Materials with layered van der Waals crystal structures are exciting research topics in condensed matter physics and materials science due to outstanding physical properties associated with their strong two dimensional nature. Prominent examples include bismuth tritelluride and triselenide topological insulators (TIs), which are characterized by a bulk bandgap and pairwise counter-propagating spin-polarized electronic surface states. Angle-resolved photoemission spectroscopy (ARPES) of ex-situ grown thin film samples has been limited by the lack of suitable surface preparation techniques. We demonstrate the shortcomings of previously successful conventional surface preparation techniques when applied to ternary TI systems which are susceptible to severe oxidation. We show that in-situ cleaving is a simple and effective technique for preparation of clean surfaces on ex-situ grown thin films for high quality ARPES measurements. The method presented here is universally applicable to other layered van der Waals systems as well.
Materials with layered van der Waals (vdW) structures are an area of intense research in condensed matter physics and materials science due to remarkable physical and electronic properties associated with their two dimensional (2D) nature.1,2 The significance of these materials, characterized by weak interlayer vdW bonding, was particularly highlighted in 2004 by the mechanical exfoliation of graphite, which led to the experimental confirmation of the existence of isolated 2D layers.3 The benefits of these materials, however, were in fact realized several years earlier in the context of epitaxial heterostructure growth of highly lattice mismatched crystals through the technique of vdW epitaxy.4,5 Recently, vdW epitaxy has been suggested as a key technique for tailor-made 2D heterostructure crystals that would build on the success of graphene, but compensate for its weaknesses.6
Topological insulators (TIs) are a recently discovered class of materials,7–10 which exhibit robust time-reversal symmetry protected topological surface states that reside inside of an insulating bulk bandgap.11,12 The unique electronic properties associated with these surface states make TIs intriguing candidates for exploring advanced quantum phenomena and device applications.13,14 The prototypical three dimensional TIs, bismuth tritellurides (Bi2Te3) and triselenides (Bi2Se3), are layered 2D vdW crystals, in which ∼1-nm-thick quintuple layers (e.g., Te-Bi-Te-Bi-Te layers) are separated by vdW gaps.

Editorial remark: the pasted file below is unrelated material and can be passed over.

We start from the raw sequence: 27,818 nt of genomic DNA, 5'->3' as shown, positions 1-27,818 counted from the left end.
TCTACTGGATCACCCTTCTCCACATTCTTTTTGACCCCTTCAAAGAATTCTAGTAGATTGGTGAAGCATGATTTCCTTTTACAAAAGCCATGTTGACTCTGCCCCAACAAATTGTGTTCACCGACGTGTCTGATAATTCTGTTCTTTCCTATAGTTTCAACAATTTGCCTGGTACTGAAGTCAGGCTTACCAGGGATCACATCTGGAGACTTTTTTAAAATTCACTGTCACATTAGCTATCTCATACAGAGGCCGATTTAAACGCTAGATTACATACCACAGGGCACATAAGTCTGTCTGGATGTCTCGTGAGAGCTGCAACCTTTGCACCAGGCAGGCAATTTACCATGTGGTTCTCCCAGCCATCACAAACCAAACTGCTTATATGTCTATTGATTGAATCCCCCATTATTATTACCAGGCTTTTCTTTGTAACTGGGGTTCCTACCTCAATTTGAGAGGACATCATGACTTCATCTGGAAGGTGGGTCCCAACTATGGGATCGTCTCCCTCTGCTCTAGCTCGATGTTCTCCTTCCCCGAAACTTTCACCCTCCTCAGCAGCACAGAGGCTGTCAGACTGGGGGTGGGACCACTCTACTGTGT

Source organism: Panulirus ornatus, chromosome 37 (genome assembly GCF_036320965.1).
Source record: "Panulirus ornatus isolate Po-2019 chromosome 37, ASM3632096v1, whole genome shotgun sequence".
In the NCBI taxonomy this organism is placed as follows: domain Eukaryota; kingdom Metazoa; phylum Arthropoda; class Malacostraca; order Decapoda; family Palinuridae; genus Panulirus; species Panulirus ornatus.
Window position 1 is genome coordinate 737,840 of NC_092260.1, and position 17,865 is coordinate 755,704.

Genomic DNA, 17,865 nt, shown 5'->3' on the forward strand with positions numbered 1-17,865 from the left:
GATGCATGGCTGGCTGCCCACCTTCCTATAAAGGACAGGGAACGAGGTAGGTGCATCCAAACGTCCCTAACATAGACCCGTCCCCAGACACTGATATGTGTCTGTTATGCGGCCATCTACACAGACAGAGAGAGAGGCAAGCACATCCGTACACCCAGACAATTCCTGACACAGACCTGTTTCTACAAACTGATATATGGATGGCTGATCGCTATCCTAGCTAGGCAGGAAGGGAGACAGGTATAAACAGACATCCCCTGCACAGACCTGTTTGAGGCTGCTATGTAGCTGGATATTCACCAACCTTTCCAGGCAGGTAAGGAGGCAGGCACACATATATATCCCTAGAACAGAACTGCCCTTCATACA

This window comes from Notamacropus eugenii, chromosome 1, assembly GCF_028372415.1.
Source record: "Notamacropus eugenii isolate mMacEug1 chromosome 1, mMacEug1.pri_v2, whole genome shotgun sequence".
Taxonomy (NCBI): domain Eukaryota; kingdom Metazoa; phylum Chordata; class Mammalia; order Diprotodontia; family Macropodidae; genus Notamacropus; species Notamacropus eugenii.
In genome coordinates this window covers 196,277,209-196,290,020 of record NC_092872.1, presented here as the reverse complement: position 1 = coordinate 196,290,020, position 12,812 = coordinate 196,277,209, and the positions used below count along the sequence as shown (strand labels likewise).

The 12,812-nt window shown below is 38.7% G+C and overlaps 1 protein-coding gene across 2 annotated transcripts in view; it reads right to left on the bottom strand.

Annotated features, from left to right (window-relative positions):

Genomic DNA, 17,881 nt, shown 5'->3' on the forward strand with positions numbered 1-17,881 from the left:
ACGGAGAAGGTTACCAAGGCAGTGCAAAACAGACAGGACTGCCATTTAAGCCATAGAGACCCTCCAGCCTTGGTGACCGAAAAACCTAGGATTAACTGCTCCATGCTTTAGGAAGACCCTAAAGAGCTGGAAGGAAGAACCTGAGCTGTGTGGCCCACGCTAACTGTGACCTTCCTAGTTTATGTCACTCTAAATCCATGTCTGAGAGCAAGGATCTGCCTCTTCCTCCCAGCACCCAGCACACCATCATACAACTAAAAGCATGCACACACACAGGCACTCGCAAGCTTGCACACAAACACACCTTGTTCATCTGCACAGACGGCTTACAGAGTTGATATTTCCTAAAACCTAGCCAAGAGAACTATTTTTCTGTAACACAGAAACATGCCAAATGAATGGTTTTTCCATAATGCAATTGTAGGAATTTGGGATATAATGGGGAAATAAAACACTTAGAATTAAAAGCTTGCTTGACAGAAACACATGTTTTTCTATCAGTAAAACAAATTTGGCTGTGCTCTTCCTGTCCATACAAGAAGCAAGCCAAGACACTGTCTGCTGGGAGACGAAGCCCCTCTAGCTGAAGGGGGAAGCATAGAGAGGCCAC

The experimental method of choice for studying the bandstructures and electronic properties of 2D materials is angle-resolved photoemission spectroscopy (ARPES).15 ARPES is a surface sensitive technique that probes the distribution of electrons in solids and is particularly important for studying TI systems with complicated electronic properties due to contributions from the intermixing of excessive bulk carriers and surface Dirac fermions.15 Atomically flat, clean surfaces are required for ARPES measurements which make bulk crystals with natural cleavage planes ideal systems for bandstructure measurements.16 Measurements on in-situ cleaved single crystal Bi2Te3 and Bi2Se3 have been very successful.8,17 In contrast, measurements on thin films, which are the backbone of device structures, are more challenging.18 Maintaining clean surfaces on thin films are best achieved by transferring films directly into the ARPES measurement chamber after growth, without breaking vacuum. Such a scenario requires the ultra-high vacuum (UHV) growth system to be attached to the ARPES measurement system. This is a rare constellation as, e.g., molecular beam epitaxy (MBE) systems are used for a specific materials class only and are generally not feasible for high-throughput, synchrotron-based ARPES end stations. If in-situ growth capabilities are not available and air exposure is therefore unavoidable, surface preparation techniques are required to restore the thin film sample surface in the UHV chamber of the ARPES system.
In this letter, we compare MBE-grown TI thin film samples with ambient environment exposure in terms of their bandstructure and surface morphology after conventional surface preparation steps. We find that Ar+ ion sputtering and annealing, which is one of the most common surface preparation techniques applied to ex-situ grown binary TIs, leads to damaged surfaces and is not sufficient to clean heavily oxidized films. We also find that protective capping layers deposited on TI thin films following growth are only applicable within limits due to film/cap material compatibility, the low desorption temperature of Bi2Te3 (and Bi2Se3), and the changes in the TI surface stoichiometry. We show that in-situ cleaving is the most reliable and promising method for the preparation of 2D layered thin film samples, especially, when they are doped with air-sensitive species such as lanthanides or 3d transition metals.
Bi2Te3 and Gd-doped Bi2Te3 thin films (∼50–200 nm) grown by MBE on c-plane sapphire (α-Al2O3) substrates were chosen for this study. When compared to the simple binary system, rare earth doping adds the complication of severe surface oxidation; a situation commonly found in doped materials.19 Incoherent epitaxial growth of high-quality Bi2Te3 thin films can be achieved on c-plane sapphire despite a lattice mismatch of 9.1%, making Bi2Te3 a typical example of a vdW epitaxy system.20 Details about the MBE growth of these materials can be found in Refs. 19–21. The elemental compositions of the thin films used for this study were determined from Rutherford Backscattering Spectrometry (RBS) using 2.3 MeV Helium ions and Particle Induced X-ray Emission (PIXE) using 1 MeV Hydrogen ions.
Atomic force microscopy (AFM) (Park XE-70) and scanning electron microscopy (SEM) (FEI Magellan 400 XHR) were used to investigate the topography of as-grown (and thus air-exposed) and surface-treated films. ARPES measurements were performed at the high energy resolution spectrometer end station at BL 10.0.1 at the Advanced Light Source at Lawrence Berkeley National Laboratory and on a lab-based system at Stanford University.